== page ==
Tag: Writing

“Darkness and Fog” – Short Story/Flash Fiction

August 28, 2016 and September 25, 2017 Revised

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“Darkness and Fog”

 A Short Story/Flash Fiction –

The darkness and fog are palpable like a viscid sweat crawling all over the body, and my eyes cannot be trusted. Keen concentration is not all it’s made out to be. These dumb-ass images keep popping up all over the space in front, sides, and back of me…and, okay, I admit it – I’m a big boy scared. ‘There’s no moon in the sky – stormy weather’ (ring a bell?). I mean, there is no way this world can be this dark and foggy.

“Why,” Someone might ask, “are you so stupid to be standing where you’re standing?”

The reason is really simple but I’m going to make it as complicated for you as I can.

When I was a little boy, my crippled cousin had to have the light on during his bedtime dark hours. Now, I didn’t tease him about that but if I just mentioned it he chased me up one country road and another. If I didn’t have a pretty good lead he’d catch me. Then, we would end up wrestling until one of us said ‘Uncle’ – usually me! We were best pals and I loved my club-footed cousin-buddy, but he got madder than a frigging copperhead on LSD if anyone brought up sleeping with lights on.

That’s really not part of the complicated story, at least, not in a major way. This darkness and fog just made me think of him. He turned out to be a scratch golfer. He’s gone now, died too early in his life. His damned cheating wife was screwing the next-door neighbor, and my cousin beat the daylights out of the crooked-nose jerk and threw all her clothes – and her – out of the house. He was club footed but he was no yellow-belly. Nobody gave him any crap, that’s for sure. Then, bless him, he got some sort of breathing problem and it killed him.

Well, again, that’s not part of the complicated story either…and it makes me sad thinking about it.

I won’t lead you on any further.

It all starts with my sister, Sarah Lou. She’s fourteen going on twenty-four, if you get my drift, built like a brick s…-house, big boobs, long silky brown hair, great figure, really pretty, and she reckons she’s the ‘cat’s meow’. It seems she knows early on she wants to taste some parts of life she is no way ready to taste.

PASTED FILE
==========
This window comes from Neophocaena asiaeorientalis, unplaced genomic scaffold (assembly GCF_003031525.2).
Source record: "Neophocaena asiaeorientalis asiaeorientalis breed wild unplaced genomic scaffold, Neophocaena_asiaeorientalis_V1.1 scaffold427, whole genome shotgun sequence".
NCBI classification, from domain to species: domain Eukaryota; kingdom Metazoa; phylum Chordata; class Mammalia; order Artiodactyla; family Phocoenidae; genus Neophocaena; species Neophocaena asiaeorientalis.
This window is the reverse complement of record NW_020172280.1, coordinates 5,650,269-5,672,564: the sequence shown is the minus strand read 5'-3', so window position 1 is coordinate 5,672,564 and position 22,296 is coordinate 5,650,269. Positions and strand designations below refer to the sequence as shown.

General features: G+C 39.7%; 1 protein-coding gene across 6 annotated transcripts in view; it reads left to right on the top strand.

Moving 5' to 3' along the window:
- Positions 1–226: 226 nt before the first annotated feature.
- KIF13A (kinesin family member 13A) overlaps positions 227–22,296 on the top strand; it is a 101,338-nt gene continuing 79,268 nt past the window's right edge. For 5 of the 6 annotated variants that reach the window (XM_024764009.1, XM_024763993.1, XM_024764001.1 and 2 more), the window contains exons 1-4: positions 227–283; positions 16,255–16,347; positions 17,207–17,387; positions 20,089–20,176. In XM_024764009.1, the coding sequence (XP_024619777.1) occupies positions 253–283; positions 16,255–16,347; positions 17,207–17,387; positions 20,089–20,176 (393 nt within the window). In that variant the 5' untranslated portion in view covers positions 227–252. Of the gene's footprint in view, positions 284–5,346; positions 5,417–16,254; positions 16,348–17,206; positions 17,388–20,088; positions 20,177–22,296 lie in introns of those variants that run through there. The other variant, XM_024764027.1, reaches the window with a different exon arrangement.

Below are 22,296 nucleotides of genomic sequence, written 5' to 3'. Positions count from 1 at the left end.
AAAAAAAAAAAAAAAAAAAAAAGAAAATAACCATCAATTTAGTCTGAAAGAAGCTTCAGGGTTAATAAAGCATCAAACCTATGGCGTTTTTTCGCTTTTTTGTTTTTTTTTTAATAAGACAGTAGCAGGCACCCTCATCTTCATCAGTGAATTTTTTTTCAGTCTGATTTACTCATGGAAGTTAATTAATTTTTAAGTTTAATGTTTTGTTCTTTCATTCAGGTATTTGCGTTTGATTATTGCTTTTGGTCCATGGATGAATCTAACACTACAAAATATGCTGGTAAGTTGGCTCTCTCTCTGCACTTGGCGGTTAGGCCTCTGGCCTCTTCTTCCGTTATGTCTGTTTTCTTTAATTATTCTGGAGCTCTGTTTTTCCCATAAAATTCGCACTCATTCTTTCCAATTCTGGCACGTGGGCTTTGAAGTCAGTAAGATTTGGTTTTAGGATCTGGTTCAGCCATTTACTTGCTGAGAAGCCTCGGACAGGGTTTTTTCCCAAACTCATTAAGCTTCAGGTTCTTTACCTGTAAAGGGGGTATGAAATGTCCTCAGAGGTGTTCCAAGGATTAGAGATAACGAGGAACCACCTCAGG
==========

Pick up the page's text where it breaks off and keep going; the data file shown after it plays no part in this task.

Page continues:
I’m convinced Sarah Lou is the genuine product of something genetically disfavored, sort of like my Dad. He gets madder than hell and beats up on her…and, Mom. Bless her heart! Well, I’m thinking I have more of my Mom in me. At least, I hope so, because she is all giving and loving. When Mom goes to heaven, ole ‘Clarence’ will be ringing loudly his bells.

Dad has this fiery temper, and it’s his way or the highway, so to speak. This is when he’s visiting us. He and Mom are divorced, and Dad seems to have these demons inside him that make for crazy flip-outs at any moment. I’ve noticed his behavior changes when Mom mentions her side of the family – they don’t like him and he doesn’t like them. Of course, the corn whiskey could have something to do with it. He likes his hooch! He’s also tall, good-looking, and has a thing for the ladies. How can I know that? Well, that’s a whole different story.

Well, anyhow, the genes running through Sarah Lou must be identical to Dad’s.

Moving the story along, Sarah Lou turns sixteen and elopes with an army corporal, runs off to another state when the corporal gets transferred. Mom is heart-sick and scared because she has to tell Dad the news.

Mom and I, my now older club-footed cousin and his big sister (on my Dad’s side of the family) go to the hotel where my Dad is now living to tell him about Sarah Lou’s elopement. Cuz and his sister come along to hopefully soften my Dad’s temper.